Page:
Tag Archives: Trevor @ WPL


In a recent episode of the “Time to Read” podcast, on The Hound of the Baskervilles, we couldn’t help but talk a little bit about the various actors who have portrayed the great detective on stage and screen over the past century.

It turns out our listeners had just as many STRONG OPINIONS on this burning topic as we did, so we’ve dedicated our next special episode on some of the different takes on The Hound of the Baskervilles and the actors who call 221B Baker St home.

Bonus points if you can name all of these Sherlocks!

Find out what we had to say, and what our listeners had to say in our latest special episode, available now here and wherever you find podcasts.

Until next time, make sure you find some TIME TO READ.


Coffee over Compliments

“I’d rather take coffee over compliments right now.”

Louisa May Alcott, Little Women
Emma Watson, Florence Pugh, Saoirse Ronan, and Eliza Scanlen as the March sisters

Winnipeg Public Library’s read-along this month is Louisa May Alcott’s Little Women. Even though our physical collections and buildings are closed for now, you can still access this classic novel as an ebook through Overdrive and as an audiobook through RBdigital. All that you need is a valid WPL library card.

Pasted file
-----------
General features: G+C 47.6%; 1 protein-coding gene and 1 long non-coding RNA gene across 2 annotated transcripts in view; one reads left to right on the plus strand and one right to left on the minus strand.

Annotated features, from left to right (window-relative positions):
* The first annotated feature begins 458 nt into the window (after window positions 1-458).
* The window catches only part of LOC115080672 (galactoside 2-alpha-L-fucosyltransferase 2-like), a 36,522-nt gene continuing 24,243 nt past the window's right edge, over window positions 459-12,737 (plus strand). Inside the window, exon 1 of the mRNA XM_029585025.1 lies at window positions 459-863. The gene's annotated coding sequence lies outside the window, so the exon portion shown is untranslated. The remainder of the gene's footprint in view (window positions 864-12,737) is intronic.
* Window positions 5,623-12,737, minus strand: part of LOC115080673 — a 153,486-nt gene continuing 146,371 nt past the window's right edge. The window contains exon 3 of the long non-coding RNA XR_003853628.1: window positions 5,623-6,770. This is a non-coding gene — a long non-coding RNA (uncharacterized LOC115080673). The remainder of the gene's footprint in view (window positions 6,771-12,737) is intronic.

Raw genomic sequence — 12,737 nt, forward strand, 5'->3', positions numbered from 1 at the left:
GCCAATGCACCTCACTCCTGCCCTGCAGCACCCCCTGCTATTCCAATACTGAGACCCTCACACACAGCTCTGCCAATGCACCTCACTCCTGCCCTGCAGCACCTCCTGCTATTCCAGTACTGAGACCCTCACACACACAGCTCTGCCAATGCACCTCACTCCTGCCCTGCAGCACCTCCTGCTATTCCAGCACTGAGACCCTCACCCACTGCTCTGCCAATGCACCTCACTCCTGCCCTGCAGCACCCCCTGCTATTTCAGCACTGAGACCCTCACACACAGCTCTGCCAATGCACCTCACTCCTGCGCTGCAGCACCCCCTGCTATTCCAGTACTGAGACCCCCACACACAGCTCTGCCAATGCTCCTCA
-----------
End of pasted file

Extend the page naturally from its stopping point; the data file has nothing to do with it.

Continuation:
This novel was recently adapted into an award-winning film in 2019 by Greta Gerwig, but that is by no means the only adaptation of this classic coming-of-age story. Between 1935 and 1950, there were at least 48 different radio dramas, according to The New Yorker. In addition to the well-known movie and tv adaptations, there’s been a ballet, an opera, and even a Broadway musical starring Sutton Foster as Jo. If you want more information on the various versions out there, please check out this interesting article.